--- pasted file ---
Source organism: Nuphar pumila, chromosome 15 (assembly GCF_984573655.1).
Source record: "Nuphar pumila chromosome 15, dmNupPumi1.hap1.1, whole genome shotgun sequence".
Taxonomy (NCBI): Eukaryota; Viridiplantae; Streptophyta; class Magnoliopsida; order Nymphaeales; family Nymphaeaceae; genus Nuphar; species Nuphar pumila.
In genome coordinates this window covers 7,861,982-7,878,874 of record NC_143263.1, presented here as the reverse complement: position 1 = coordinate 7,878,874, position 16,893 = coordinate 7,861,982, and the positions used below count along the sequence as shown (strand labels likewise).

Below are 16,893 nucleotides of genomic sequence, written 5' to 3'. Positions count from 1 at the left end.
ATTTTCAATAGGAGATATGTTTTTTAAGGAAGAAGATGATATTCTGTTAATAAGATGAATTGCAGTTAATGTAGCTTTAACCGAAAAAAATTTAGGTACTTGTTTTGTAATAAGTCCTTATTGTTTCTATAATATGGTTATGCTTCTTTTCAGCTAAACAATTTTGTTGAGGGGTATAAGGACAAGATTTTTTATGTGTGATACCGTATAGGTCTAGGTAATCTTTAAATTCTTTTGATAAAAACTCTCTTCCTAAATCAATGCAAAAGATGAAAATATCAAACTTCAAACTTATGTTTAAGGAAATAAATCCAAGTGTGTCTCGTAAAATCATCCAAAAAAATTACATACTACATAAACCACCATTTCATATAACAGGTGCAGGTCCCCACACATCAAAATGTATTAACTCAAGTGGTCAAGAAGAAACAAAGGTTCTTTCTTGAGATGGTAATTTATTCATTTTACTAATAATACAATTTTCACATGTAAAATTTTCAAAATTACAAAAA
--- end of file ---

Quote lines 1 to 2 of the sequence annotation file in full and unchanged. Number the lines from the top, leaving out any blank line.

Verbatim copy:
Source organism: Nuphar pumila, chromosome 15 (assembly GCF_984573655.1).
Source record: "Nuphar pumila chromosome 15, dmNupPumi1.hap1.1, whole genome shotgun sequence".